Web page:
Janet Gover’s Vulval Cancer Story

I wanted to write my cancer story in the hope of helping other women, but now I come to do it, it’s harder than I expected. Any cancer story is hard… I know that. But cancer of the vulva is hard on two counts. It strikes right at the core of my identity as a woman. It’s also very, very embarrassing… and it should not be. Let me say that again. It should NOT be. Ever. 

As Julie Andrews would advise – let’s start at the very beginning.

As an Australian (transplanted to the UK 20 years ago) I am very aware of the danger the sun poses. I suffer from intermittent skin cancers – basal cell carcinomas that are annoying but not lethal. I’d heard the word melanoma used in relation to the lethal form of skin cancer… but I had escaped that.

As I entered my late fifties, I started experiencing discomfort around my vagina and pain during sex. When I talked to my GP, menopause was the diagnosis and thus we started HRT. Nothing changed. Give it time, I was told. I did. Lots of time. After all, menopause is like that, isn’t it? It’s normal. Don’t make a fuss, I told myself. 

No – it’s not normal and it wasn’t. While applying a cream to my vagina, I felt a lump. With my experience of skin cancer, I am wary of lumps. So was my GP when she saw it. I was fast tracked. She did warn me that ‘the c word’ might be used, but not to panic.  I, of course, panicked, just a bit.

Sent to St Peters in Ashford at the end of November 2019, I had a punch biopsy at the very first appointment. ‘Punch biopsy’ is not something you ever want to hear from your gynaecologist, but they were important words because when I went to get the results, I was told it was stage 2 melanoma. That was a few days before Christmas.

How, I wondered, did one get skin cancer in a part of the body that had never been exposed to the sun? But of course, melanoma is more than just something caused by sun damage.  

Don’t assume any issues with your vagina and vulva are just menopause and you have to live with it. Don’t tell yourself not to make a fuss. Don’t be afraid to ask your GP for a fuller examination. Say the words.

I had never heard of cancer of the vulva until that moment. I cannot give enough thanks to the team at St Peters and St Luke’s cancer centre in Guildford, and in particular my nurse specialists. They held me together when all I wanted to do was hide under the bed and pretend this wasn’t happening. They helped me understand this form of the disease. I didn’t stop being scared, but I dealt with the fear in whatever way I had to at each moment.

My never-ending gratitude goes to my husband who never let go of my hand (except for when the doctors told him he had to).

The next week, I was having Christmas dinner with my husband and his family. How do you tell your mother- and father-in-law that you have cancer “there“?  The answer is – you just tell them. My in-laws were wonderful.  My father-in-law is a cancer survivor. So is my sister-in-law. Their support was unflinching and it was a chance to talk to someone who had been there – a different there – but they both understood.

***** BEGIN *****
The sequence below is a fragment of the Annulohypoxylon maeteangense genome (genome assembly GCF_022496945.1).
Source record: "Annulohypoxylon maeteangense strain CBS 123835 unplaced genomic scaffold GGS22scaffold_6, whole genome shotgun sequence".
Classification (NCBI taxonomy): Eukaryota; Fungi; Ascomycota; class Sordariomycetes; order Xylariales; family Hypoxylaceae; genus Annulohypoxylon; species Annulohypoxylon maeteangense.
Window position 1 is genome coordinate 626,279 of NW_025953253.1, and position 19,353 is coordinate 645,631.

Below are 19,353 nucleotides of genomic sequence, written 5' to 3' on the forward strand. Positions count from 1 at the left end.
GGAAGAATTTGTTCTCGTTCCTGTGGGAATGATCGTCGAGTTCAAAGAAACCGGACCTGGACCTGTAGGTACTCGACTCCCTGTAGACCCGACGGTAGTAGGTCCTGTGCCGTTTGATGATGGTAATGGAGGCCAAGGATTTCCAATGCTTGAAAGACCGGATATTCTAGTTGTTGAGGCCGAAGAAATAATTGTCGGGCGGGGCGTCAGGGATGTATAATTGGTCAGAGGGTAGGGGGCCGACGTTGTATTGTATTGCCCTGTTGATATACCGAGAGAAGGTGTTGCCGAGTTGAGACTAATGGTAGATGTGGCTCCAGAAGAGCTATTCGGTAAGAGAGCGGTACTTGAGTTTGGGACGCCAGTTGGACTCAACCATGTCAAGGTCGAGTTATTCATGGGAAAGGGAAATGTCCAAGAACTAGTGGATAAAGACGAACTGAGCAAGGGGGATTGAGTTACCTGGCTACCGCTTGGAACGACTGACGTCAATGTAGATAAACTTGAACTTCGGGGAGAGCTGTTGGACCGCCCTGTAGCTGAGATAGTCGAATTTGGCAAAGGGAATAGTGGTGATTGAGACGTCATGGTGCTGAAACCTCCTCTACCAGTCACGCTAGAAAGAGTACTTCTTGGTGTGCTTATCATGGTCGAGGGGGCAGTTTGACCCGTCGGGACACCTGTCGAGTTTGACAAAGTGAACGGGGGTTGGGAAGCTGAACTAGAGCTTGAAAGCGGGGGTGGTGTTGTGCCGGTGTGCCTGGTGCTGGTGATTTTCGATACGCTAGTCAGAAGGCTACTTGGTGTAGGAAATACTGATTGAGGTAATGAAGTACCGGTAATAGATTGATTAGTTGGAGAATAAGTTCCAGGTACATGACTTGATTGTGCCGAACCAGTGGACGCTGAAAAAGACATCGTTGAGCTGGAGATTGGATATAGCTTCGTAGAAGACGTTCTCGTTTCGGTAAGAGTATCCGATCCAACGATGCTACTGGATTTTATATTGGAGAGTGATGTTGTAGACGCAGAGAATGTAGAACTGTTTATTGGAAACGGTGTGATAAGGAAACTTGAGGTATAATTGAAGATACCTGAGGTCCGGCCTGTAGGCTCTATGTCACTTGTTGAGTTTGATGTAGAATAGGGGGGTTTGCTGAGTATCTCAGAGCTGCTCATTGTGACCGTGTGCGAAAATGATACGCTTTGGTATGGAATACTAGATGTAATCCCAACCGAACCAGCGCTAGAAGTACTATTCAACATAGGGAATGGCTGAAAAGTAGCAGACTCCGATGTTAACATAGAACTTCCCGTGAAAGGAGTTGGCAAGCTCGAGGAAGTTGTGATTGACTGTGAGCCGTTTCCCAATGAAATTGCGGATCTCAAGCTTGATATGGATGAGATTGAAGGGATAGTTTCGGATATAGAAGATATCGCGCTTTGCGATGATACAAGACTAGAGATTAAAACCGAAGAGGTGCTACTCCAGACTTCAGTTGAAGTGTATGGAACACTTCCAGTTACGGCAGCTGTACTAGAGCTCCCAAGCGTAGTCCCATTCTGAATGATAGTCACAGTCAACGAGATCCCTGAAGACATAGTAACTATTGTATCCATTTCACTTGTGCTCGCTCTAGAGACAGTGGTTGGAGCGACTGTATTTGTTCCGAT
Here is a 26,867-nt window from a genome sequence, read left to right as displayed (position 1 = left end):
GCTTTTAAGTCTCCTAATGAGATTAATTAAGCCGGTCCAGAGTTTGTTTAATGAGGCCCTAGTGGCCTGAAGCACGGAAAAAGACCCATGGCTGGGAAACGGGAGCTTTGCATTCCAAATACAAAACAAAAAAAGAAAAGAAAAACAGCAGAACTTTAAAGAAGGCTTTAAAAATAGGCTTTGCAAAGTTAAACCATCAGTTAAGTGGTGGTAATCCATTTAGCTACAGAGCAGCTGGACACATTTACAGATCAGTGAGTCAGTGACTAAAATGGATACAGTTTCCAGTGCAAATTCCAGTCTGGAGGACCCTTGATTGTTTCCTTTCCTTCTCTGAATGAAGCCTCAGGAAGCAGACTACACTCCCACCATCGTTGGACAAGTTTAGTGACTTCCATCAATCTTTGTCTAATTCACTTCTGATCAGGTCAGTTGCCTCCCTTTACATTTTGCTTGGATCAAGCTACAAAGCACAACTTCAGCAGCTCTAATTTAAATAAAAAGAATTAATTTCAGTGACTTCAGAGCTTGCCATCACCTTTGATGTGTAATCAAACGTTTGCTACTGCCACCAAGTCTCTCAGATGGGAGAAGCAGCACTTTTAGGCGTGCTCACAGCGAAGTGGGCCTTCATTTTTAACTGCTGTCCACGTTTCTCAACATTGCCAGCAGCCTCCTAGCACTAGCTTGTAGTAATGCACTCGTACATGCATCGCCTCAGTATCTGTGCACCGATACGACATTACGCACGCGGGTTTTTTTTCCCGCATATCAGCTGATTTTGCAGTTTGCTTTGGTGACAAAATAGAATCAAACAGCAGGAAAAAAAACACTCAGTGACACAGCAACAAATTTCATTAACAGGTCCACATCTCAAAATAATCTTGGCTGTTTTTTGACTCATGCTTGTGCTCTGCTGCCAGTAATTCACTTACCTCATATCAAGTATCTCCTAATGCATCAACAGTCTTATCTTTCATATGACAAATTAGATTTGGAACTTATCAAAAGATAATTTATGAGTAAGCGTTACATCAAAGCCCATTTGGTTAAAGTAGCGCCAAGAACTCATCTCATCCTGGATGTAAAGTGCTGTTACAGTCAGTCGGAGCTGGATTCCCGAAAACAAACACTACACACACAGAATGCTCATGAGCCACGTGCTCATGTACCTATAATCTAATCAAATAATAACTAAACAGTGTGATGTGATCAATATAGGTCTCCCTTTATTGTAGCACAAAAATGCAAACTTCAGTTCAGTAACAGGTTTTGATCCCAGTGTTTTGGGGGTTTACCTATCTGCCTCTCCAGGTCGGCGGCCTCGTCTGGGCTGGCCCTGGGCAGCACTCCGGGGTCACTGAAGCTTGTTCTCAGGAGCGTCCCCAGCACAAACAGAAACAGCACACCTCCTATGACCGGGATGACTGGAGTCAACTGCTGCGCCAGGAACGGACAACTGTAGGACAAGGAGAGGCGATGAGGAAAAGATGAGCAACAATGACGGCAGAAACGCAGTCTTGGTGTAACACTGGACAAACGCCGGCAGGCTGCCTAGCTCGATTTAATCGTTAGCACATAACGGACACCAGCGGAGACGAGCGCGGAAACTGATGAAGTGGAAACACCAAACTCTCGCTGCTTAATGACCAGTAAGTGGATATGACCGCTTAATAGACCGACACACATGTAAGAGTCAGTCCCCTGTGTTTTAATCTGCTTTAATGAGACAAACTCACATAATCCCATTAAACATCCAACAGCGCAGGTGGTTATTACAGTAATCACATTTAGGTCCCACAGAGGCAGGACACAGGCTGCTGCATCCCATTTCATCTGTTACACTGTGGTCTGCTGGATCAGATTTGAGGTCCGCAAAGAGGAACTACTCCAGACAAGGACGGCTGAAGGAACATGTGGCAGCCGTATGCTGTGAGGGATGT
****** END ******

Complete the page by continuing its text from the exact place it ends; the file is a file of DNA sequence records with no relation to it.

I leaned on those closest to me as I had the MRI, the pre-surgery assessment and surgery to remove the lump and lymph nodes (to check for a spread of the disease) in January – about a month after the diagnosis.  The test results were the best they could possibly be. I didn’t need chemo or radiation. Close monitoring for the next few years, of course, but no chemo. The hardest part of the recovery has been coming to terms with the fact that things are different in my most intimate place. I am a different shape due to sections of the labia being cut away. But I am cancer free… that’s what matters.  

Very few people noticed my absence from daily life as I recovered from surgery that took far more out of me than I expected. I guess I have Covid to thank for that, but eventually I had to talk to people again… and tell them something. 

I came up with a couple of humorous anecdotes. I laughed at the burst water pipe that saw part of the hospital ceiling collapse in front of me (true). I jokingly suggested that the reason I was moved from my room at one stage was to create an isolation room for our first Covid 19 case (possibly true).  I found lots of ways to deflect the issue. But I shouldn’t be doing that. And I have stopped now (although the stories are very funny).

This is what I say now.

I had cancer of the vulva – yes, it is a real thing that most of us know nothing about. I was lucky – I caught it early, but others are not so lucky because we, as women, tend to be too embarrassed to talk about it. I know women who whisper the words vagina and menopause, even if they are only talking to other women, because we have been taught that you don’t discuss such things in polite conversation.

Yes – discuss it. Please discuss it. 

Don’t assume any issues with your vagina and vulva are just menopause and you have to live with it. Don’t tell yourself not to make a fuss. Don’t be afraid to ask your GP for a fuller examination. Say the words. It is heart-breaking that some lives are lost to this disease because of ignorance. It’s totally unforgiveable if a single life is lost due to embarrassment or shame.

And finally – I want to say something about our wonderful NHS. Of course it’s not perfect, but I have seen how healthcare works in many countries around the world. We are so fortunate to have the NHS. It deserves support and proper funding from our governments. The people who work for it deserve our support, our thanks and our respect.

They also have my undying gratitude. 

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